At the time of the contested hearing, petitioner was no longer residing in the home she had previously shared with respondent. At the hearing, petitioner testified that, among other things, she believed that respondent had returned to the house at some point to retrieve his firearms because she discovered that “things were moved around” in the location where she had hidden his firearms. She acknowledged that the firearms were not actually taken from the house.2 Petitioner further testified that, after the restraining order was in place, respondent had sent her blank text messages, which she interpreted as threats. She also said that respondent was “stopping on the road where he knew” daughter would be driving by and respondent “would flip her off.” Petitioner also recounted one occasion in which she saw respondent in a grocery store, and, as she “ran out of the grocery store,” respondent “went after [her] screaming, ‘Run, [petitioner], Run.’ ”
Respondent testified at the hearing. He admitted that, four years before the hearing, he had thrown a phone at the wall hard enough to make a dent. He also admitted that he told daughter that she and petitioner “should be shot” for driving with the children in the car after drinking. He stated that it was “a bad choice of words,” but that he was letting daughter know “that [he] didn't approve of them drinking and driving with two little kids in the car.” He acknowledged that he had stopped the boat at one point during the fishing trip because petitioner had disregarded his requests to bring him water. He testified that he and petitioner were getting divorced and that he did not know or care where she was residing.
The court continued the restraining order. The court observed that, although the incident four years earlier where respondent threw the phone was not sufficient to justify continuing the restraining order, it was evidence that he “can get mad and do volatile things.” The court also remarked that “the boat incident was bad” and “made everybody afraid that they were going to fall over,” and that petitioner “did in fact stumble and fall.”3 The court credited respondent's description of “the drinking” and daughter's behavior, and the court agreed that respondent's statement that petitioner and her daughter should be “shot” was not an “immediate threat.” The court nevertheless pointed to testimony from petitioner and daughter that respondent was “scary” on that day and that petitioner “had a meltdown at work over this.” The court also cited respondent's “threatening remarks” that he made when he returned to the home several days later. The court explained that it was upholding the order in part because petitioner and respondent should not “have contact,” they “should get a divorce,” and respondent was partly responsible for the “high level of conflict going on in th[eir] home.” The court continued the firearm restriction based on petitioner's statement that she would feel threatened if respondent was in possession of firearms.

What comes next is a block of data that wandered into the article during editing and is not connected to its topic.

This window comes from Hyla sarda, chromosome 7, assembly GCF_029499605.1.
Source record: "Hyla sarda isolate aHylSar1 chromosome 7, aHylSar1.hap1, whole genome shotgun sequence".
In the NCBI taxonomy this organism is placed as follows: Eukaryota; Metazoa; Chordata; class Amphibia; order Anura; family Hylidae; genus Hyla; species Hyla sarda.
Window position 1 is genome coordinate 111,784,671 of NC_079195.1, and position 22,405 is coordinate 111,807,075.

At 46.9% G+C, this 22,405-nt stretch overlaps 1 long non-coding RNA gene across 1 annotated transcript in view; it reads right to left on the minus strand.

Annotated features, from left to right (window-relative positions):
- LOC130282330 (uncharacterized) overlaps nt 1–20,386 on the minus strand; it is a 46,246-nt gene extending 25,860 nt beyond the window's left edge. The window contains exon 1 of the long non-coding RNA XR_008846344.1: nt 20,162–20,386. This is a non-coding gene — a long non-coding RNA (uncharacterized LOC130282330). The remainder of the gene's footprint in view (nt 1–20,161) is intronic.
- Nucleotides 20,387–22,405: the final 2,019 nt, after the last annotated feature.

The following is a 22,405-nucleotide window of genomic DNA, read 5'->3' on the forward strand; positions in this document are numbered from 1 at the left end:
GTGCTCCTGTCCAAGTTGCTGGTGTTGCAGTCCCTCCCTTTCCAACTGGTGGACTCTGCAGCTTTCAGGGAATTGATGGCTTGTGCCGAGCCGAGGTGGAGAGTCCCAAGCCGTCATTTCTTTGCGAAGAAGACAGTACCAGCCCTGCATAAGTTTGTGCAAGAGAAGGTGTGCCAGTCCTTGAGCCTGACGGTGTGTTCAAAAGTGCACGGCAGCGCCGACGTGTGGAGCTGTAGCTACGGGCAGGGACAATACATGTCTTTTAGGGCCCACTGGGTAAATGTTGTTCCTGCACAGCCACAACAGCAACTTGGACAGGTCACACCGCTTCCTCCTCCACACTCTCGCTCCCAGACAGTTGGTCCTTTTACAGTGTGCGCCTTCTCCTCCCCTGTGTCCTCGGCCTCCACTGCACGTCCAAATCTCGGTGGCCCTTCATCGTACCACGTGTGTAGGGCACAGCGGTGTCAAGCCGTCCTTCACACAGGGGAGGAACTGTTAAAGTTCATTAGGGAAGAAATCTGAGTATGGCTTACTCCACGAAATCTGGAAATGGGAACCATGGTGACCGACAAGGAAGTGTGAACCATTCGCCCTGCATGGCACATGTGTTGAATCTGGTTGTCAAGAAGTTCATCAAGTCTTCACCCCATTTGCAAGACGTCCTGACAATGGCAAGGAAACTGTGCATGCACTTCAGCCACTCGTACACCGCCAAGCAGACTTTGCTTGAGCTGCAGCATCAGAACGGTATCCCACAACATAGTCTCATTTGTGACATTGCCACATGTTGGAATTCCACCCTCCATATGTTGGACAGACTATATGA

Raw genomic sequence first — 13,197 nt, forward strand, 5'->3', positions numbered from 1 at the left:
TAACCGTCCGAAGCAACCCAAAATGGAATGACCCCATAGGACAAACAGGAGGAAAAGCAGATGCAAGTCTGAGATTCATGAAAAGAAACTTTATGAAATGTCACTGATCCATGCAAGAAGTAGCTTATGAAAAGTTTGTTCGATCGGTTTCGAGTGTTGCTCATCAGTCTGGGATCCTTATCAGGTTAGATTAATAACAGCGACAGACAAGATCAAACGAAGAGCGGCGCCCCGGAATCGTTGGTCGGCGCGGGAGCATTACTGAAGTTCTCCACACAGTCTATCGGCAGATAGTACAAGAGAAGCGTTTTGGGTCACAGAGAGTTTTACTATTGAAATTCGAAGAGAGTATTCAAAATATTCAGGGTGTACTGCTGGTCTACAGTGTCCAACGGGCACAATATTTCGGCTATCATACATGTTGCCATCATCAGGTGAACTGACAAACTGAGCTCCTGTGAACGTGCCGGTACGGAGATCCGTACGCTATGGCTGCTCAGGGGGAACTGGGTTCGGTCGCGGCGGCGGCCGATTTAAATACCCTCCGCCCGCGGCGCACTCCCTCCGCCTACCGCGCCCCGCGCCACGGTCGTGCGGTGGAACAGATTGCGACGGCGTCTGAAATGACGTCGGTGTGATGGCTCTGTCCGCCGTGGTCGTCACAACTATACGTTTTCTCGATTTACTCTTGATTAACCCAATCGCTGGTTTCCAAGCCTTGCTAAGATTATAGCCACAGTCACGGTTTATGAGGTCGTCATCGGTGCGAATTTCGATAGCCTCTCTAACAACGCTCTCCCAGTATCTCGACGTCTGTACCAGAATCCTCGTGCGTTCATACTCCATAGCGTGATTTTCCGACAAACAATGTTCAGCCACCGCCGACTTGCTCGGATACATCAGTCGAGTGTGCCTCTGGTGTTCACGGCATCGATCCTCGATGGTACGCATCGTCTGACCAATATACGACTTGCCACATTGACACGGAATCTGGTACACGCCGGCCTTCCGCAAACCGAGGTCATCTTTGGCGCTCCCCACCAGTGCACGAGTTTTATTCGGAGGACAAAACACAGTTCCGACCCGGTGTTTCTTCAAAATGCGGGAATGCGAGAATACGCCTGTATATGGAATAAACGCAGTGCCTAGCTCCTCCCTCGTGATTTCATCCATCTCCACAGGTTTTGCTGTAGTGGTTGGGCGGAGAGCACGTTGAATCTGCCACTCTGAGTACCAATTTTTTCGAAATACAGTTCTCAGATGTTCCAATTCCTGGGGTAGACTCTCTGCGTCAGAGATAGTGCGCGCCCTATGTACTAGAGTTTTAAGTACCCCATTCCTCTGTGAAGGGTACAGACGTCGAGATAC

In order to obtain a restraining order, petitioner had the burden to show by a preponderance of evidence (1) that respondent “abused” her in the 180 days preceding the filing of the petition,4 (2) that respondent presents an “imminent danger of further abuse” to petitioner, and (3) that respondent “represents a credible threat to the physical safety of the petitioner.” ORS 107.718(1). “A petitioner must meet each of those requirements to obtain a FAPA restraining order.” T. K., 281 Or App at 391 (internal quotation marks omitted). Applying that standard, we conclude that, even assuming that petitioner proved a qualifying incident of abuse, there was insufficient evidence to support a conclusion that respondent presented a “credible threat” to petitioner's physical safety.
In continuing the restraining order, the trial court placed primary emphasis on petitioner's (and daughter's) subjective fear of respondent. Yet, evidence of subjective fear alone is insufficient to justify issuance of a FAPA restraining order. Id. Instead, petitioner was required to present evidence establishing that “respondent's conduct, in fact, create[d] an imminent danger of further abuse and a credible threat to the physical safety of the petitioner.” Id. (emphasis added; internal quotation marks omitted). In other words, petitioner had the burden to prove that her ongoing fear of harm from respondent was objectively reasonable. See K. L. D. v. Daley, 280 Or App 448, 453, 380 P3d 1226 (2016) (viewing the evidence supporting a FAPA restraint order “objectively”); G. M. P. v. Patton, 278 Or App 720, 722, 377 P3d 657 (2016) (same).